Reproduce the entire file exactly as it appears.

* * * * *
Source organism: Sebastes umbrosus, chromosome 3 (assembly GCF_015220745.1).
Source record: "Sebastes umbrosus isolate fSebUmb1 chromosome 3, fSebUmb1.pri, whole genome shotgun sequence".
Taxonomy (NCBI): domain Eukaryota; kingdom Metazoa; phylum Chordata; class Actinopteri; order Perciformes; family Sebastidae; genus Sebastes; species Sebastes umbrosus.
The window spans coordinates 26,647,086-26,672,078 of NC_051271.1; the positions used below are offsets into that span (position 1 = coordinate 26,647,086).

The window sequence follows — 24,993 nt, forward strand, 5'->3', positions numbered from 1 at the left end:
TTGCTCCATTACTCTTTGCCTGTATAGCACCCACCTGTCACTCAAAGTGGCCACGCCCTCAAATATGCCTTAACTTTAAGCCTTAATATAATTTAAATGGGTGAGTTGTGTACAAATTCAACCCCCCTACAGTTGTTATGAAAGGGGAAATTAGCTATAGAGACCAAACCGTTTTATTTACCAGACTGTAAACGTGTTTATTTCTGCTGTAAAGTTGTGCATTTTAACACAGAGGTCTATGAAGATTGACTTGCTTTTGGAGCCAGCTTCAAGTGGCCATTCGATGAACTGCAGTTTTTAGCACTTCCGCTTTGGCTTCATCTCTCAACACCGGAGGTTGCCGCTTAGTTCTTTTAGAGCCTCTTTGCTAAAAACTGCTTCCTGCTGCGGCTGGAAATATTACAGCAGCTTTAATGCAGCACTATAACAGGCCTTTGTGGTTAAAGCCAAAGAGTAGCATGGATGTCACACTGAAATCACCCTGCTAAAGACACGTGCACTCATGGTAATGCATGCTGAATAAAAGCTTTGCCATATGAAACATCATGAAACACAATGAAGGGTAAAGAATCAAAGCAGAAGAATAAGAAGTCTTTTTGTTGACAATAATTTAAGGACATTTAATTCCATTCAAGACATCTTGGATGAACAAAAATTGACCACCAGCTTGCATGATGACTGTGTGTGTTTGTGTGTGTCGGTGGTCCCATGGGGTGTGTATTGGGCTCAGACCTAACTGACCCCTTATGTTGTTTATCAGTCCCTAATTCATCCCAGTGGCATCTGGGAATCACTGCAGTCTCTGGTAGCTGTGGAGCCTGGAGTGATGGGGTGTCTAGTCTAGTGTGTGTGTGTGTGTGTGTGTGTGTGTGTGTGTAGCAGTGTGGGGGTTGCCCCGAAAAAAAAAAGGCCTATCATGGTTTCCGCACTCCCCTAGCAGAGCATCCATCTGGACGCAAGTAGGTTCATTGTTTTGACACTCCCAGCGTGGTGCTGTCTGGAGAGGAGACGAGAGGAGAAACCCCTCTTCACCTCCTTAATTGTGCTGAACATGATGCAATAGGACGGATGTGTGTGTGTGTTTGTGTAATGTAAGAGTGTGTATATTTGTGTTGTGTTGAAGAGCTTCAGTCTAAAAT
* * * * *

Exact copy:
Source organism: Sebastes umbrosus, chromosome 3 (assembly GCF_015220745.1).
Source record: "Sebastes umbrosus isolate fSebUmb1 chromosome 3, fSebUmb1.pri, whole genome shotgun sequence".
Taxonomy (NCBI): domain Eukaryota; kingdom Metazoa; phylum Chordata; class Actinopteri; order Perciformes; family Sebastidae; genus Sebastes; species Sebastes umbrosus.
The window spans coordinates 26,647,086-26,672,078 of NC_051271.1; the positions used below are offsets into that span (position 1 = coordinate 26,647,086).

The window sequence follows — 24,993 nt, forward strand, 5'->3', positions numbered from 1 at the left end:
TTGCTCCATTACTCTTTGCCTGTATAGCACCCACCTGTCACTCAAAGTGGCCACGCCCTCAAATATGCCTTAACTTTAAGCCTTAATATAATTTAAATGGGTGAGTTGTGTACAAATTCAACCCCCCTACAGTTGTTATGAAAGGGGAAATTAGCTATAGAGACCAAACCGTTTTATTTACCAGACTGTAAACGTGTTTATTTCTGCTGTAAAGTTGTGCATTTTAACACAGAGGTCTATGAAGATTGACTTGCTTTTGGAGCCAGCTTCAAGTGGCCATTCGATGAACTGCAGTTTTTAGCACTTCCGCTTTGGCTTCATCTCTCAACACCGGAGGTTGCCGCTTAGTTCTTTTAGAGCCTCTTTGCTAAAAACTGCTTCCTGCTGCGGCTGGAAATATTACAGCAGCTTTAATGCAGCACTATAACAGGCCTTTGTGGTTAAAGCCAAAGAGTAGCATGGATGTCACACTGAAATCACCCTGCTAAAGACACGTGCACTCATGGTAATGCATGCTGAATAAAAGCTTTGCCATATGAAACATCATGAAACACAATGAAGGGTAAAGAATCAAAGCAGAAGAATAAGAAGTCTTTTTGTTGACAATAATTTAAGGACATTTAATTCCATTCAAGACATCTTGGATGAACAAAAATTGACCACCAGCTTGCATGATGACTGTGTGTGTTTGTGTGTGTCGGTGGTCCCATGGGGTGTGTATTGGGCTCAGACCTAACTGACCCCTTATGTTGTTTATCAGTCCCTAATTCATCCCAGTGGCATCTGGGAATCACTGCAGTCTCTGGTAGCTGTGGAGCCTGGAGTGATGGGGTGTCTAGTCTAGTGTGTGTGTGTGTGTGTGTGTGTGTGTGTGTGTAGCAGTGTGGGGGTTGCCCCGAAAAAAAAAAGGCCTATCATGGTTTCCGCACTCCCCTAGCAGAGCATCCATCTGGACGCAAGTAGGTTCATTGTTTTGACACTCCCAGCGTGGTGCTGTCTGGAGAGGAGACGAGAGGAGAAACCCCTCTTCACCTCCTTAATTGTGCTGAACATGATGCAATAGGACGGATGTGTGTGTGTGTTTGTGTAATGTAAGAGTGTGTATATTTGTGTTGTGTTGAAGAGCTTCAGTCTAAAAT